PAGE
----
One of the interesting aspects of having a national policyholder insurance practice is seeing regional trends of claims processing by insurers. I have come to my own philosophy that differing insurance laws in the various states, whether statutory or by common law, are not right or wrong—they are just different. I am not so certain about claims practices because pushed to the extreme, there are plenty of ways insurance companies can frustrate the purpose of insurance, such as the use of claims processes designed to delay and underpay claims.
Nowhere have I seen claims delay and underpayment worse than in Puerto Rico. The reasons are many. To be fair, not all the reasons are caused by the insurance companies either. But as beautiful the island and its people are, the claims handling by Puerto Rico insurers following Maria is just uglier than what I have seen anywhere.
The New York Times ran a story this week, After Disasters, Puerto Ricans Are Left With $1.6 Billion in Unpaid Insurance Claims. The story just scratches the surface with explanations of what has caused the Puerto Rico insurance claims problem from Hurricane Maria:
More than two years after Hurricane Maria descended, destroying power poles, public buildings, homes, roads and other infrastructure from one end of the island to the other, an estimated $1.6 billion in insurance claims — particularly high-dollar claims filed by cities and condominium associations — remain unresolved.
Emergency facilities, hospitals, stadiums, basketball courts, convention centers and other government properties around the island are still in shambles, waiting for repair because private insurers have not paid claims.
Hurricane Maria exposed an important deficiency in the process of Puerto Rico’s disaster recovery: underfunded private insurers, who are subject to few regulations.
Hundreds of lawsuits have been filed.
Aguadilla was left with no compensation for more than the tsunami sirens. The city sued its insurer, MAPFRE Insurance, after the Spanish company paid out $2 million for a destroyed coliseum that experts said would cost up to $20 million to replace, the former mayor said. Also left unusable were a water park, an ice-skating arena and an oceanfront boardwalk.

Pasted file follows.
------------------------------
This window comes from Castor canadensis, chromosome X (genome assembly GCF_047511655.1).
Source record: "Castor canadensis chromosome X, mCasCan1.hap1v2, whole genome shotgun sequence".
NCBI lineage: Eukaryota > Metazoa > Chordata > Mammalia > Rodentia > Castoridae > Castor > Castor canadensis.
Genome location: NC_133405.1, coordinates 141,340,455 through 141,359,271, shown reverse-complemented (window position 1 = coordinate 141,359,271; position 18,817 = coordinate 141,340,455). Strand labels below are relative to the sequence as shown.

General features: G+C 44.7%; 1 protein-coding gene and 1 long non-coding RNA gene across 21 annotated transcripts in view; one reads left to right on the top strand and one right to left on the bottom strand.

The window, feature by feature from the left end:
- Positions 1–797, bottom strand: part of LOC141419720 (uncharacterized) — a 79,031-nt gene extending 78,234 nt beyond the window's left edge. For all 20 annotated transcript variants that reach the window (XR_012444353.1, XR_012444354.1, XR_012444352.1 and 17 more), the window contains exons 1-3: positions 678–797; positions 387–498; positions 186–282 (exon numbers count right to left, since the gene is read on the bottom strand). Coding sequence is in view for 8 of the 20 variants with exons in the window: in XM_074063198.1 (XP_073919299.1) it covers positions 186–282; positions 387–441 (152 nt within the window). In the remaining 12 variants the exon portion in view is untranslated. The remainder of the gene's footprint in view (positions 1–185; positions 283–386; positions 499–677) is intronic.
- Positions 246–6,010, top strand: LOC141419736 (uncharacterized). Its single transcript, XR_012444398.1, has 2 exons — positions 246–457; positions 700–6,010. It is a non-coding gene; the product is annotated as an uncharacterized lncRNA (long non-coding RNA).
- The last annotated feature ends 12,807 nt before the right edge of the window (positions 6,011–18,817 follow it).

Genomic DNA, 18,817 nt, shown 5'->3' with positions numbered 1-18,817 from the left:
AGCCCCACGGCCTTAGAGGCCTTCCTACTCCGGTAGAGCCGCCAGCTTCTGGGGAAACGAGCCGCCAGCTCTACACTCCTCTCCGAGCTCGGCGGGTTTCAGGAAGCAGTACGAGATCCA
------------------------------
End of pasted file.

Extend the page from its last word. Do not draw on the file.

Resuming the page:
‘Obviously the only way to attack this is with lawyers — without that, they don’t pay,’ said José Alfredo Londoño, president of the Astralis condominium association, a 210-unit complex in the Isla Verde neighborhood near San Juan. ‘They are not going to pay.’
Three weeks ago, I mentioned to our fifteen full-time attorneys in Puerto Rico that I am almost afraid to write about one major claims process for fear that other insurers may copy it. Accord and satisfaction or first-party releases are rarely invoked as affirmative defenses in first-party cases. First-party property insurance companies would be heavily fined, subject to bad faith lawsuits and probably “blackballed” by insurance regulators for the practice. Yet in Puerto Rico, the fine art of getting residential and some commercial policyholders to sign releases or checks which give rise to these defenses is an art form by Puerto Rico insurance company claims adjusters. Over 25% of our residential policyholders complaining of delayed and underpaid claims are fighting this defense—usually as a result of signing the insurance company’s first check. This simply does not happen in the continental United States insurance claims environment.
Literally a quarter of residential policyholders may have been duped over getting additional sums other than the first check payment as a result of these practices depending on how the Puerto Rico Supreme Court rules on the issue. I am truly afraid some rogue claims managers reading this will try to copy the practice.
To be fair, there simply were not enough property insurance adjusters to handle the extraordinary amount of work. Most American adjusters coming to the island did not speak Spanish. The insurers often used unqualified and unlicensed individuals just to get some type of response. The ethical claims training of these individuals was non-existent.
Merlin Law Group attorney Etienne Font is from Puerto Rico. He worked as a manager for an independent claims adjustment firm based in Florida before moving to Tennessee. His father was active in the insurance industry in Puerto Rico. I know how upset he is about the claims problems cited in the New York Times article because slow and underpayment of insurance is killing the island of his youth. We are dedicated to do what we can in this battle, but it has been anything other than easy.
Tomorrow, we will have a guest blog from an independent claims adjuster describing a wrongful claims practice which has been called “churn and burn” following recent hurricanes in Florida and up the eastern coast.
Thought For The Day
I want to use my connections with coaches, players, celebrities, whomever, and if I can take that friendship and use it to help someone else, I’m going to take advantage of that. I’m not going to apologize for that.